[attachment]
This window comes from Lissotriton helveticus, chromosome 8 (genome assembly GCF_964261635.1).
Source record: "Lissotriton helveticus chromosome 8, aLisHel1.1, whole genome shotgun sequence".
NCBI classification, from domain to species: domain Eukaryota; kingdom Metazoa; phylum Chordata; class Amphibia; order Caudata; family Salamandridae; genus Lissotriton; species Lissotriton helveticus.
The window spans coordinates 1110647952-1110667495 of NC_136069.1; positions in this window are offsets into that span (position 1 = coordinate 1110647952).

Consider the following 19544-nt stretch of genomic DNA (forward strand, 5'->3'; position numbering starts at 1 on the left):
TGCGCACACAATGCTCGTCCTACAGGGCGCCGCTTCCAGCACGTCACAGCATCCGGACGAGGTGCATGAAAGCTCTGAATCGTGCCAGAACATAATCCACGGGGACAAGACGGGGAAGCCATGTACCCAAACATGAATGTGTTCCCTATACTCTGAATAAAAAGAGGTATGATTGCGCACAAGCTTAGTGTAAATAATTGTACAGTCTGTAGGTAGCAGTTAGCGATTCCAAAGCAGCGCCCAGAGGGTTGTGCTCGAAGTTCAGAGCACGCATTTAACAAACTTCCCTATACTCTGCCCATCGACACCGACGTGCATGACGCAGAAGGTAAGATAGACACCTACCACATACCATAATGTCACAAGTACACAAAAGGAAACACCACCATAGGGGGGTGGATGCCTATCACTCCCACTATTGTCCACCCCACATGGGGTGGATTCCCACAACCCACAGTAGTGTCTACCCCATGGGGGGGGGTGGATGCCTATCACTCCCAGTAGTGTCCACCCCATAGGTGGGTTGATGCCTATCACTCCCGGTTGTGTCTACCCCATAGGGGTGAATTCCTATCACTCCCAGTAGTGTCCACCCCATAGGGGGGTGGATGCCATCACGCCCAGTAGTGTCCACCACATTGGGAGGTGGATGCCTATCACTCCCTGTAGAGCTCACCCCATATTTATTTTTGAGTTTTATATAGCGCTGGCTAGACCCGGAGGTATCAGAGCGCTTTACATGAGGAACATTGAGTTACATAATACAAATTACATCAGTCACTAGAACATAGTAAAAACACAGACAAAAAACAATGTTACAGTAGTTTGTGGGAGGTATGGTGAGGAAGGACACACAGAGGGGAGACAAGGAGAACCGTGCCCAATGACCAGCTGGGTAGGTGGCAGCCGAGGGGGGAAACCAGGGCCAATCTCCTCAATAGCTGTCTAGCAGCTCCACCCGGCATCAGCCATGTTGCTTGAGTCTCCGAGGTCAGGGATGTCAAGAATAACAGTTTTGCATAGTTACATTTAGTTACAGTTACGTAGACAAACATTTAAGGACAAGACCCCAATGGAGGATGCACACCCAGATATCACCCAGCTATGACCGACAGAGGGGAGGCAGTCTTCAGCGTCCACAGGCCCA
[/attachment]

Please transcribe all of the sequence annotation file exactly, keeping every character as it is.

This window comes from Lissotriton helveticus, chromosome 8 (genome assembly GCF_964261635.1).
Source record: "Lissotriton helveticus chromosome 8, aLisHel1.1, whole genome shotgun sequence".
NCBI classification, from domain to species: domain Eukaryota; kingdom Metazoa; phylum Chordata; class Amphibia; order Caudata; family Salamandridae; genus Lissotriton; species Lissotriton helveticus.
The window spans coordinates 1110647952-1110667495 of NC_136069.1; positions in this window are offsets into that span (position 1 = coordinate 1110647952).

Consider the following 19544-nt stretch of genomic DNA (forward strand, 5'->3'; position numbering starts at 1 on the left):
TGCGCACACAATGCTCGTCCTACAGGGCGCCGCTTCCAGCACGTCACAGCATCCGGACGAGGTGCATGAAAGCTCTGAATCGTGCCAGAACATAATCCACGGGGACAAGACGGGGAAGCCATGTACCCAAACATGAATGTGTTCCCTATACTCTGAATAAAAAGAGGTATGATTGCGCACAAGCTTAGTGTAAATAATTGTACAGTCTGTAGGTAGCAGTTAGCGATTCCAAAGCAGCGCCCAGAGGGTTGTGCTCGAAGTTCAGAGCACGCATTTAACAAACTTCCCTATACTCTGCCCATCGACACCGACGTGCATGACGCAGAAGGTAAGATAGACACCTACCACATACCATAATGTCACAAGTACACAAAAGGAAACACCACCATAGGGGGGTGGATGCCTATCACTCCCACTATTGTCCACCCCACATGGGGTGGATTCCCACAACCCACAGTAGTGTCTACCCCATGGGGGGGGGTGGATGCCTATCACTCCCAGTAGTGTCCACCCCATAGGTGGGTTGATGCCTATCACTCCCGGTTGTGTCTACCCCATAGGGGTGAATTCCTATCACTCCCAGTAGTGTCCACCCCATAGGGGGGTGGATGCCATCACGCCCAGTAGTGTCCACCACATTGGGAGGTGGATGCCTATCACTCCCTGTAGAGCTCACCCCATATTTATTTTTGAGTTTTATATAGCGCTGGCTAGACCCGGAGGTATCAGAGCGCTTTACATGAGGAACATTGAGTTACATAATACAAATTACATCAGTCACTAGAACATAGTAAAAACACAGACAAAAAACAATGTTACAGTAGTTTGTGGGAGGTATGGTGAGGAAGGACACACAGAGGGGAGACAAGGAGAACCGTGCCCAATGACCAGCTGGGTAGGTGGCAGCCGAGGGGGGAAACCAGGGCCAATCTCCTCAATAGCTGTCTAGCAGCTCCACCCGGCATCAGCCATGTTGCTTGAGTCTCCGAGGTCAGGGATGTCAAGAATAACAGTTTTGCATAGTTACATTTAGTTACAGTTACGTAGACAAACATTTAAGGACAAGACCCCAATGGAGGATGCACACCCAGATATCACCCAGCTATGACCGACAGAGGGGAGGCAGTCTTCAGCGTCCACAGGCCCA